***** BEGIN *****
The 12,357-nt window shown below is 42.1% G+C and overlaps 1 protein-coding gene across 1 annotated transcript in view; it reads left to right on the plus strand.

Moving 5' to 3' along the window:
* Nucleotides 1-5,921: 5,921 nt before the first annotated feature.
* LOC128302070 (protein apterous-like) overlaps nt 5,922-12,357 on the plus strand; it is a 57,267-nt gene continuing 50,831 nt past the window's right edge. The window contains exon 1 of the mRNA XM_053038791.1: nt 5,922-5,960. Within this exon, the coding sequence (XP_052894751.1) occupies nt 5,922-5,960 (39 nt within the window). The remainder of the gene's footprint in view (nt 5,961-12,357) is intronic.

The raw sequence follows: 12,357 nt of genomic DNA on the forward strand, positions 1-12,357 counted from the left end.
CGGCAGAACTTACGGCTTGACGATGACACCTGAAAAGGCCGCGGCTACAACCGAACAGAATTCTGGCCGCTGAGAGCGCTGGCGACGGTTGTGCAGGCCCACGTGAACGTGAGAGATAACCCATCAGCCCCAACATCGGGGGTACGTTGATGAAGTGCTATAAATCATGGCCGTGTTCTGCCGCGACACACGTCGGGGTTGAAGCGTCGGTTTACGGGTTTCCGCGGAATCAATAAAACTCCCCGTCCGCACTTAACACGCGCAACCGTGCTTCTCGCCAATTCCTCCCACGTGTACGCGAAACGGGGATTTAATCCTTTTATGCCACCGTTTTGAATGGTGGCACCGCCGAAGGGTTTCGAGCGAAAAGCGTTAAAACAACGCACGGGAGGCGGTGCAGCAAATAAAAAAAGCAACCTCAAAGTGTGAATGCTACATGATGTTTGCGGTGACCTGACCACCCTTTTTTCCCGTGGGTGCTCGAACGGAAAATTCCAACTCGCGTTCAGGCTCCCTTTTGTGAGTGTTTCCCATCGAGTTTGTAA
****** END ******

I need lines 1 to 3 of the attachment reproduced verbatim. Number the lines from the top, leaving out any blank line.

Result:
The 12,357-nt window shown below is 42.1% G+C and overlaps 1 protein-coding gene across 1 annotated transcript in view; it reads left to right on the plus strand.

Moving 5' to 3' along the window:
* Nucleotides 1-5,921: 5,921 nt before the first annotated feature.